In 1990, Stan-Craft moved to a larger location in Post Falls to accommodate its growing business. But building wooden boats is no conveyor-belt operation: Stan-Craft builds only six to eight boats a year. Young will move his business to a new factory on Post Falls' Seltice Way just before this year's Wooden Boat Festival. The larger space will allow Stan-Craft to produce from eight to 10 boats a year -- leading Young to quip, "As my old man would say, 'A couple more and you'll get the hang of it.'"
Crafted by Hand & r & Young has not only continued his father's legacy of building classic wooden boats, but he has also refined the craft. Young is known in the business as a master boat builder and innovator who not only refurbishes wooden boats but also applies his skills and knowledge to build state-of-the-art originals.
"Young is one of the most credible wooden boat builders in the country," says Jim Wangard, editor of Classic Boating magazine. "He's an innovator whose replications have far surpassed the originals."
Stan-Craft wooden boats combine decades-old artistry with contemporary practicality. They are heavy enough to knife through rough water effortlessly without the bone-pounding rides that wooden boats were notorious for in the past. That's because Young's hull design deepened the forward V and added a soft forward entry and flat stern.
Stan-Crafts are made exclusively from mahogany imported from Ghana. "We hand pick the wood," Young explains. "We look for extremely colorful wood with bands of color, called ribbon grain."
The wood is sealed with 15 coats of Epifanes, a special marine varnish made in the Netherlands. After the varnish cures for a week, it shines like a mirror.
The wooden boat builder also utilizes new technology, like performance exhaust systems and custom GPS devices. Powerful fuel-injected Viper and Mercruiser engines allow the boats to reach speeds of 55 mph.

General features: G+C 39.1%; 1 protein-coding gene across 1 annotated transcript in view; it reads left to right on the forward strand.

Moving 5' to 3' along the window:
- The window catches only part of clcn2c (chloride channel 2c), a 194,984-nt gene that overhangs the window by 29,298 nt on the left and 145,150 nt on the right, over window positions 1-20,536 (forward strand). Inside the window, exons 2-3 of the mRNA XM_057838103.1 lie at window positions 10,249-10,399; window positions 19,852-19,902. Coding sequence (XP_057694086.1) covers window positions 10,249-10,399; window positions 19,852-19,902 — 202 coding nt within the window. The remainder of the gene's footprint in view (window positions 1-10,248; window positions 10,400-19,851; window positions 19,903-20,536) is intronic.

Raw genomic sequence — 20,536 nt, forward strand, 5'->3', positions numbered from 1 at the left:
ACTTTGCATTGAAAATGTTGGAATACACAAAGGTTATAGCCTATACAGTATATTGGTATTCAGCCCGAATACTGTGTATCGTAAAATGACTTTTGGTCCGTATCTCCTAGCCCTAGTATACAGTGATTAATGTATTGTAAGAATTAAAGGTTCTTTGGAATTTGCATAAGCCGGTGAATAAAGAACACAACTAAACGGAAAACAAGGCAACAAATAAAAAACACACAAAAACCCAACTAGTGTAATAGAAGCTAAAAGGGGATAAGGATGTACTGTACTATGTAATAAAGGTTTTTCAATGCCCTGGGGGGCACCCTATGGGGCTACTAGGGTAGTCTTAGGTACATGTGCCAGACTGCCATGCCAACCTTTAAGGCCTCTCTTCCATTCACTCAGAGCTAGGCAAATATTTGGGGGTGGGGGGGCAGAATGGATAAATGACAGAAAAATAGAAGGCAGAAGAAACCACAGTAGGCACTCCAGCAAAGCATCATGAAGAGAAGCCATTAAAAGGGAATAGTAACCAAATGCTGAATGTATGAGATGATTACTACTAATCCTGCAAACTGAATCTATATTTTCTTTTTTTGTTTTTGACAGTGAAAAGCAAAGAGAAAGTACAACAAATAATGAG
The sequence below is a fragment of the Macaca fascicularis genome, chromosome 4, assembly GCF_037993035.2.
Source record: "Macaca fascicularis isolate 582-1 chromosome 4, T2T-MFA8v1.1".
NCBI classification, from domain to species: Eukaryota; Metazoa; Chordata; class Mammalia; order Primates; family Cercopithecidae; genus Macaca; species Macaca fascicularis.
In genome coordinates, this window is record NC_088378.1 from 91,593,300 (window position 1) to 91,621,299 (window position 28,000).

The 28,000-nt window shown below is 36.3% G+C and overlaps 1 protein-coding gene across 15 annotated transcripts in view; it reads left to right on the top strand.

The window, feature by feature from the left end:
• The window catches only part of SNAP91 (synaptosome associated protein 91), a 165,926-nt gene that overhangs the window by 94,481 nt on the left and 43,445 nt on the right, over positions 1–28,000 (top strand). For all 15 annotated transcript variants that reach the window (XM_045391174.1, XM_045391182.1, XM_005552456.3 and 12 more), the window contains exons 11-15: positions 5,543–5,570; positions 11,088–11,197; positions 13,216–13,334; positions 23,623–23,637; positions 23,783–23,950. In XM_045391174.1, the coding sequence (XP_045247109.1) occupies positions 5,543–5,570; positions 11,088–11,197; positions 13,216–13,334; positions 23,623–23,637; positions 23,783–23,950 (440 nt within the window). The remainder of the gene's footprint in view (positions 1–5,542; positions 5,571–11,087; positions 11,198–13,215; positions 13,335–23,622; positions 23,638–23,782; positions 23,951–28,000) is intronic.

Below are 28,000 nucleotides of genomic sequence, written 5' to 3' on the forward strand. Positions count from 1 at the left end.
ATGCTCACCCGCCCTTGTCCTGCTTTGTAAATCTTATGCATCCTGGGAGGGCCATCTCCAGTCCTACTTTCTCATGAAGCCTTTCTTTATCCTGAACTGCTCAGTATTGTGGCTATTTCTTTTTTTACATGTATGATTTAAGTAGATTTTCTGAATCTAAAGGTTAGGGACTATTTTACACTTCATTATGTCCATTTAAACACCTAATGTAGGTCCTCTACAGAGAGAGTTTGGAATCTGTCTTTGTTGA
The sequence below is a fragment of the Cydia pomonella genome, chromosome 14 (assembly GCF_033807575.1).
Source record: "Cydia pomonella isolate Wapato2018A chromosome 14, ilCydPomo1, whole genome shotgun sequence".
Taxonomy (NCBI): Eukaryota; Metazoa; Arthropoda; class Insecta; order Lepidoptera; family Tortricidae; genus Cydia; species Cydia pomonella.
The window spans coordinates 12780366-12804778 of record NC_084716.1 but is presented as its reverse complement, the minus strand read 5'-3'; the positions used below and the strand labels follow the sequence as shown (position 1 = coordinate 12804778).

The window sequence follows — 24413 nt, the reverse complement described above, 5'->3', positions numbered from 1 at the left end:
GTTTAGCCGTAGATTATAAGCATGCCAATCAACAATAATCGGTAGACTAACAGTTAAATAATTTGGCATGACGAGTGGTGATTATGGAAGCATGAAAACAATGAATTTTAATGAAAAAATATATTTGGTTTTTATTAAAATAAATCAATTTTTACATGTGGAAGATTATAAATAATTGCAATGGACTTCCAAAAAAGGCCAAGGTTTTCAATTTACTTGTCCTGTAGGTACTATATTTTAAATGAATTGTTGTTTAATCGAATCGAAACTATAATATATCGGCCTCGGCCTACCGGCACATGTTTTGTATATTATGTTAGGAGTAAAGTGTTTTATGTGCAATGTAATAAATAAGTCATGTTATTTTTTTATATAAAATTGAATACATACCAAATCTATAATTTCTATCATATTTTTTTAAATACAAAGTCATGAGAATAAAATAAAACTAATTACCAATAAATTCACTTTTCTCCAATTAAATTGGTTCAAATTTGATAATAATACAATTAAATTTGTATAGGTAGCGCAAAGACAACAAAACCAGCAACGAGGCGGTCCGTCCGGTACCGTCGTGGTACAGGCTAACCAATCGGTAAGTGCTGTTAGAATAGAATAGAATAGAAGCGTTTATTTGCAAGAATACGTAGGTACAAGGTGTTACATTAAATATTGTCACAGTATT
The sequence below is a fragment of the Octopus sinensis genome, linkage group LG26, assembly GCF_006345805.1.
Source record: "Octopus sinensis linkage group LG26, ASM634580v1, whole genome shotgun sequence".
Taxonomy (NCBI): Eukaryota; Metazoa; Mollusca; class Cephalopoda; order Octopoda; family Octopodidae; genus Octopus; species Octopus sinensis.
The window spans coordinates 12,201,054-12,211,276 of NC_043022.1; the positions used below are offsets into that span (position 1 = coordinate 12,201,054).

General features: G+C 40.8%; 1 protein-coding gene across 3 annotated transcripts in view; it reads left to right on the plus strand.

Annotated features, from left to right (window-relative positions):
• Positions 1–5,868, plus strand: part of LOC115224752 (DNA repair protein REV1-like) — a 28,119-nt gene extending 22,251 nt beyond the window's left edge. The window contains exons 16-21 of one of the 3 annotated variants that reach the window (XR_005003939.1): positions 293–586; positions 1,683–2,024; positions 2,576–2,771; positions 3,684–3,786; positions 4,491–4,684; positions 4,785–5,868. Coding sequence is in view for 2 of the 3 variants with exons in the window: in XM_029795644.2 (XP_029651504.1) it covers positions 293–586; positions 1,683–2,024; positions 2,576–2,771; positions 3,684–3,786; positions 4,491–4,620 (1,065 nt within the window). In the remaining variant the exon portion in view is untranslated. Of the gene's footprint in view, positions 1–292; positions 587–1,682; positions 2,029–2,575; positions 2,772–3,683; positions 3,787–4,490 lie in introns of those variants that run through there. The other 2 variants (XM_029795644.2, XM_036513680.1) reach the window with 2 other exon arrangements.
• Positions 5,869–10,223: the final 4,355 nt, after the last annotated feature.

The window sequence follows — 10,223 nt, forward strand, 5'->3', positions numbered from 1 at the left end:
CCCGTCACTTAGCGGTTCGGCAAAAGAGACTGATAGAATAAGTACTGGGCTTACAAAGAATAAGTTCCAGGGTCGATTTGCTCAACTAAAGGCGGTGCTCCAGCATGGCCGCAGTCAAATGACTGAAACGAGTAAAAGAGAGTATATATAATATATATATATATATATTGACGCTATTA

"These boats are like building a Rolls-Royce," Young says. "They take from 1,000 to 3,000 man-hours -- or five to six months -- to build, depending on the design of the boat."
And if you want a Stan-Craft, there are plenty of original models to choose from. The Torpedo has a uniquely pointed stern (or rear). The Speedsters' controls are located in the back half of the boat and have another aft cockpit. The Ski Woodies are smaller boats, with front controls and a back platform for skiers. The Taxis and Tenders are used for commuting to and from larger boats and docks. Young's new favorites are his Sport Utility runabouts (SUBs), all-purpose boats with high styling. Stan-Craft boats range from 21 feet to 36 feet in length and cost upwards of $90,000.
When asked what he likes about wooden boats, Young is not short on words. "I appreciate that the boats are hand-built," he says. "They're aesthetically beautiful. When you're inside them, they have a real warmth to them. And the hulls are quieter because of the wood."
But mostly, it's about design and beauty, Young says. "When I see a beautifully designed wooden boat, I know that somebody cared enough to shed some blood and sweat over her."
The Coeur d'Alene Wooden Boat Festival at the Coeur d'Alene Resort's boardwalk is on Saturday, Aug. 20, from 9 am-6 pm, and on Sunday, Aug. 21, from 9 am-3 pm. Call (208) 664-3194.